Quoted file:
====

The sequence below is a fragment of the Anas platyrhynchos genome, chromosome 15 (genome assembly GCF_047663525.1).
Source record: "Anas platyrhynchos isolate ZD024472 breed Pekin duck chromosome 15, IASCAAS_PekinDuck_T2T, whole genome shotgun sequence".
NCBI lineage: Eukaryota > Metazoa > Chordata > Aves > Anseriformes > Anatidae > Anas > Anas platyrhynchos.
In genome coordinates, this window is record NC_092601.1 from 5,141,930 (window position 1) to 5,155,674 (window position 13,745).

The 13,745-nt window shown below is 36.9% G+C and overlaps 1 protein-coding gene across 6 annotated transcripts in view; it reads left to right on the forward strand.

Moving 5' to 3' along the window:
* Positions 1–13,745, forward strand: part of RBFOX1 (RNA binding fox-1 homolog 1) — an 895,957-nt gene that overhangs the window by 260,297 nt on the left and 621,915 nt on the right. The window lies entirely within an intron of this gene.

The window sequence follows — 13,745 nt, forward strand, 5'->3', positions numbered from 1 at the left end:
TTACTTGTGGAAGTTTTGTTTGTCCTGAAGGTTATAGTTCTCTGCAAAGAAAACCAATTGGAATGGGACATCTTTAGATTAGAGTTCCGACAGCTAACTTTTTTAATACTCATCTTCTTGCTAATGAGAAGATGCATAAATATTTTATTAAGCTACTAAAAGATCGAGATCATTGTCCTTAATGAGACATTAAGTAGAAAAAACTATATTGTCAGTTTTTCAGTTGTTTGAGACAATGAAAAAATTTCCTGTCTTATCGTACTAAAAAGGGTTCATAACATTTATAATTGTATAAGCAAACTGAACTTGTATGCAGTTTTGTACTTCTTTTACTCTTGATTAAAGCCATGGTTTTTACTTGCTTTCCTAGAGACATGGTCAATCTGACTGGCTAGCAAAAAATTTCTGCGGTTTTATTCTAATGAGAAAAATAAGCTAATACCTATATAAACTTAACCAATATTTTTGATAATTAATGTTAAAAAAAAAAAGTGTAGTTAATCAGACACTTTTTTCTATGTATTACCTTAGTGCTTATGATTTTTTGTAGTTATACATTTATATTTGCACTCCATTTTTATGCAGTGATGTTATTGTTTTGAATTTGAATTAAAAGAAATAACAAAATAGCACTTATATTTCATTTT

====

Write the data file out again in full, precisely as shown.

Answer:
The sequence below is a fragment of the Anas platyrhynchos genome, chromosome 15 (genome assembly GCF_047663525.1).
Source record: "Anas platyrhynchos isolate ZD024472 breed Pekin duck chromosome 15, IASCAAS_PekinDuck_T2T, whole genome shotgun sequence".
NCBI lineage: Eukaryota > Metazoa > Chordata > Aves > Anseriformes > Anatidae > Anas > Anas platyrhynchos.
In genome coordinates, this window is record NC_092601.1 from 5,141,930 (window position 1) to 5,155,674 (window position 13,745).

The 13,745-nt window shown below is 36.9% G+C and overlaps 1 protein-coding gene across 6 annotated transcripts in view; it reads left to right on the forward strand.

Moving 5' to 3' along the window:
* Positions 1–13,745, forward strand: part of RBFOX1 (RNA binding fox-1 homolog 1) — an 895,957-nt gene that overhangs the window by 260,297 nt on the left and 621,915 nt on the right. The window lies entirely within an intron of this gene.

The window sequence follows — 13,745 nt, forward strand, 5'->3', positions numbered from 1 at the left end:
TTACTTGTGGAAGTTTTGTTTGTCCTGAAGGTTATAGTTCTCTGCAAAGAAAACCAATTGGAATGGGACATCTTTAGATTAGAGTTCCGACAGCTAACTTTTTTAATACTCATCTTCTTGCTAATGAGAAGATGCATAAATATTTTATTAAGCTACTAAAAGATCGAGATCATTGTCCTTAATGAGACATTAAGTAGAAAAAACTATATTGTCAGTTTTTCAGTTGTTTGAGACAATGAAAAAATTTCCTGTCTTATCGTACTAAAAAGGGTTCATAACATTTATAATTGTATAAGCAAACTGAACTTGTATGCAGTTTTGTACTTCTTTTACTCTTGATTAAAGCCATGGTTTTTACTTGCTTTCCTAGAGACATGGTCAATCTGACTGGCTAGCAAAAAATTTCTGCGGTTTTATTCTAATGAGAAAAATAAGCTAATACCTATATAAACTTAACCAATATTTTTGATAATTAATGTTAAAAAAAAAAAGTGTAGTTAATCAGACACTTTTTTCTATGTATTACCTTAGTGCTTATGATTTTTTGTAGTTATACATTTATATTTGCACTCCATTTTTATGCAGTGATGTTATTGTTTTGAATTTGAATTAAAAGAAATAACAAAATAGCACTTATATTTCATTTT